Let’s call him Mr Belltree. He is the home room teacher of one of my grade 5 classes, and we co-teach my self-introduction lesson playing games using an Australian flag, several enlarged photos, and the following keywords: Melbourne, Australia, wombat, hiking, piano, etc.
Two weeks later he gets to class a little bit early and asks me, in Japanese: What are you doing next year? Going home to America?
On our way to an event for the volunteer group that teaches Japanese to foreigners living in the area, I am chatting with a volunteer I haven’t met before. She asks me what I do, so I tell her, I’m an ALT. She asks, what do those letters stand for again?
Assistant Language Teacher.
She says, oh, really? I always thought it was American Language Teacher. But now that I think about it, you’re from Australia, and there are people from the UK and other countries too, right?
My middle school is doing the unit about fair trade, so the English teacher decides, let’s make it fun and have some chocolate! She tells me she’s ordered some foreign chocolate online, it’s from Mexico. Is it fair trade? …Ah.. I don’t know.
At the class, she brings out the chocolate. It’s Hershey’s. (Who told her that was from Mexico?) All the kids get to try it, and so do we. It’s not very nice. She asks the class, Which do you prefer: Japanese chocolate or foreign chocolate?
I am at work at my primary school, walking down the stairs. Some grade 2 kid sees me, points, and goes, in Japanese, ‘AUSTRALIA!’ I start laughing, and say, yes, that’s right. Another kid goes ‘AMERICA!’
Maybe you’ve heard that Japan is 98.5% ethnically Japanese: in other words, 1.5% of the population is made up of ‘non-Japanese residents.’ I’m not sure where this places people of mixed ethnicity. But of this 1.5%, according to Wikipedia, the vast majority is Chinese, followed closely by Korean. Then, quickly decreasing, the nationalities represented are the Philippines, Brazil and Vietnam. At number 6, with about half of the Vietnamese population in Japan, comes the US.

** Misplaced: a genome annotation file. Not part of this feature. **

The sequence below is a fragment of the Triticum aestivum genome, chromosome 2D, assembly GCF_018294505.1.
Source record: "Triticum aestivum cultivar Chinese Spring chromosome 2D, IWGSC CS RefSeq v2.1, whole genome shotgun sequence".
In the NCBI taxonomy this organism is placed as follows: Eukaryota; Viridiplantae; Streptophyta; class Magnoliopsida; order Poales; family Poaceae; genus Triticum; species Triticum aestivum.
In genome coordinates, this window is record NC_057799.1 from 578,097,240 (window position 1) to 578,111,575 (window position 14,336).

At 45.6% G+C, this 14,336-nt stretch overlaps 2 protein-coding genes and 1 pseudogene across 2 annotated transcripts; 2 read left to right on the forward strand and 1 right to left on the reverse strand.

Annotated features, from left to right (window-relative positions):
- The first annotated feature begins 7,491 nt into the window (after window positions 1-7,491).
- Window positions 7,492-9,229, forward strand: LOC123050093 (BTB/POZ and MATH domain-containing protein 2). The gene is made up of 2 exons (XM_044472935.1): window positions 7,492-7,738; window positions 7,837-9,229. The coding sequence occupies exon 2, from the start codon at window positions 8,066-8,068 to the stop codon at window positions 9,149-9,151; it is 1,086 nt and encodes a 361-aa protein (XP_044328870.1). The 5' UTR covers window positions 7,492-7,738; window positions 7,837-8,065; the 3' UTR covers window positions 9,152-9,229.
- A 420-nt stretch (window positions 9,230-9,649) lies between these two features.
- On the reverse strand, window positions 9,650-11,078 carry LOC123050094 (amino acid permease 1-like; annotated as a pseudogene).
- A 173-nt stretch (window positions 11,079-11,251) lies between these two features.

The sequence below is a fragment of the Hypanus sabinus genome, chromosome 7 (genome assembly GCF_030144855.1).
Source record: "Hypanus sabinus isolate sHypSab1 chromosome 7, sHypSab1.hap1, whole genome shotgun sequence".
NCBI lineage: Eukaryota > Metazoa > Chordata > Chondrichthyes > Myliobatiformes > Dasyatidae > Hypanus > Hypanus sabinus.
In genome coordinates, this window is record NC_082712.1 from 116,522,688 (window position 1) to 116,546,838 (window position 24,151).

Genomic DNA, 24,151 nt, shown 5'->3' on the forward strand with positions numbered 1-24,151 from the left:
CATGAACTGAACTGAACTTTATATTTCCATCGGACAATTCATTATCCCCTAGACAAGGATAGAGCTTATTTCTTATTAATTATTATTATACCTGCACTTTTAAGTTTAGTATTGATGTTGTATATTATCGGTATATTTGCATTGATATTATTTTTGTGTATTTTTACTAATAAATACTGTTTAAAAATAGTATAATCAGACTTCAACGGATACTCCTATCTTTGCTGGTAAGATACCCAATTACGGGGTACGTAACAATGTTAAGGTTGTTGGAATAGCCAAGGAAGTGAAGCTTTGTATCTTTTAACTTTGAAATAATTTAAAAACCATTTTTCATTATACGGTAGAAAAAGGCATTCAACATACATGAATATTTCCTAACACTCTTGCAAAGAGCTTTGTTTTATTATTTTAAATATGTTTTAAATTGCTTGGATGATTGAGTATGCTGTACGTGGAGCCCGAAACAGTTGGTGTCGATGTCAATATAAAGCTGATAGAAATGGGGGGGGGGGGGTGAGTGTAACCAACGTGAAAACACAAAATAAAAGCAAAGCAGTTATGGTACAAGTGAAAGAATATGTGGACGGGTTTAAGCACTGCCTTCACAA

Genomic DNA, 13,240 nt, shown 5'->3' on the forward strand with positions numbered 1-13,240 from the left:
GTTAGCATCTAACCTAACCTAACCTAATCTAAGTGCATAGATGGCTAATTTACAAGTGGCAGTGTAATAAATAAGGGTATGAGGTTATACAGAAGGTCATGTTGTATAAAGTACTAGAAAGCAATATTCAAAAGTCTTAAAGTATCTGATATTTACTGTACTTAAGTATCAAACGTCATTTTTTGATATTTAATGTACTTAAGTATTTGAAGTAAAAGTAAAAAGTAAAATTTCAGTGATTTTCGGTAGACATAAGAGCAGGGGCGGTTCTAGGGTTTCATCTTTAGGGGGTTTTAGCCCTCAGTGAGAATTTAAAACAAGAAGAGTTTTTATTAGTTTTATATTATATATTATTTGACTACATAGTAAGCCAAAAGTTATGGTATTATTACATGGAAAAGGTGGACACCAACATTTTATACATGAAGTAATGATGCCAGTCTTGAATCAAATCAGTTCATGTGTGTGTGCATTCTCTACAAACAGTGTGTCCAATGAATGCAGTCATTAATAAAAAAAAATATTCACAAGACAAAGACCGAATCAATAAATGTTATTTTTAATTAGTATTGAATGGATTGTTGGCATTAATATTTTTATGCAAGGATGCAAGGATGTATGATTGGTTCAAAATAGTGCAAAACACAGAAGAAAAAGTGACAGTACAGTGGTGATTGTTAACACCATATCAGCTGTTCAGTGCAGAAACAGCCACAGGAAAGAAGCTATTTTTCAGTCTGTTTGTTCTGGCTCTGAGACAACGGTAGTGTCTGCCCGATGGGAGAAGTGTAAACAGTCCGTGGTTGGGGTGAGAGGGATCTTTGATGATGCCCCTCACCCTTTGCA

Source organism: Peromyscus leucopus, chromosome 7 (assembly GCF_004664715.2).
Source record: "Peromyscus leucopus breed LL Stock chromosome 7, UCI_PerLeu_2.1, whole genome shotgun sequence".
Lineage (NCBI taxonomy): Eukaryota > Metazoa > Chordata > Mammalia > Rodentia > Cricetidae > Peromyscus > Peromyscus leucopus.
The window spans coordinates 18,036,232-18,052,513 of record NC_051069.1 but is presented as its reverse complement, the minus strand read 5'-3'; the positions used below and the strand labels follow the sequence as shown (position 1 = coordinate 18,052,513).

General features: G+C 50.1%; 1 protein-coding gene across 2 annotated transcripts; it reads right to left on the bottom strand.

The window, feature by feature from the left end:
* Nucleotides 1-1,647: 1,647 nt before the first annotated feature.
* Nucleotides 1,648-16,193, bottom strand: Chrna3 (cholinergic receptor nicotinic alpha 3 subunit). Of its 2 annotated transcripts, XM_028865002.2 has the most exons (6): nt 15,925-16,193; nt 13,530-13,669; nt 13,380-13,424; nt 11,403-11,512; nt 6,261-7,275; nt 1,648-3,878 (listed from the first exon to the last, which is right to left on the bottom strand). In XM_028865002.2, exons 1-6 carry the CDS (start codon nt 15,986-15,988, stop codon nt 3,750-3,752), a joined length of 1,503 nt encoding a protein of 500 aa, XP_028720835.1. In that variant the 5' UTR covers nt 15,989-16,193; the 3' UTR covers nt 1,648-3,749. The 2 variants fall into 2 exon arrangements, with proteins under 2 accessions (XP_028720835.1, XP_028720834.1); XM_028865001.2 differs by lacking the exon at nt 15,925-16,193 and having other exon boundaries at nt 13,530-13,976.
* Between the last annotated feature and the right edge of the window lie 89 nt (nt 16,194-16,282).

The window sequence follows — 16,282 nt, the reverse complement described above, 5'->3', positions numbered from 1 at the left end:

So, statistically speaking, there aren’t many non-Japanese people in Japan, and there are really very few people who don’t, at first sight, look Asian. The assumption on seeing a white person is that you’re American (although given the above, it’s actually more likely that you’re Brazilian). If you look foreign and are not white, who knows? One of my POC/black American friends is apparently often asked if they are from India. But generally speaking, in the words of my Japanese teacher, in the eyes of most of Japan, ‘foreign’ = American.
To generalise horribly, the image of foreigners that seems to be held in Japan is that they are attractive, loud, rude, ignorant and helpless. This is occasionally useful, when you haven’t got the energy to do things the proper way or when you feel like singing loudly on the street. Most of the time, though, it can get a bit frustrating.
Is this what we look like?
The first time I went to Osaka, doing tourist stuff with a local friend, I was approached by a white family led by a loud American woman.
‘Do you speak English? Oh thank God, nobody speaks English around here.’
She then proceeded to ask me and my friend where to go and which was best of these three temples, and how could she get there and how long it would take… she hadn’t done her research properly and basically wanted a free tour guide. I had no idea about anything in Osaka, and let my poor friend explain a couple of things, and then we all went to the closest temple. The woman then bombarded the receptionist with a barrage of useless questions in loud, fast, English, and the receptionist did her best to communicate, and somehow everyone managed to proceed on their way.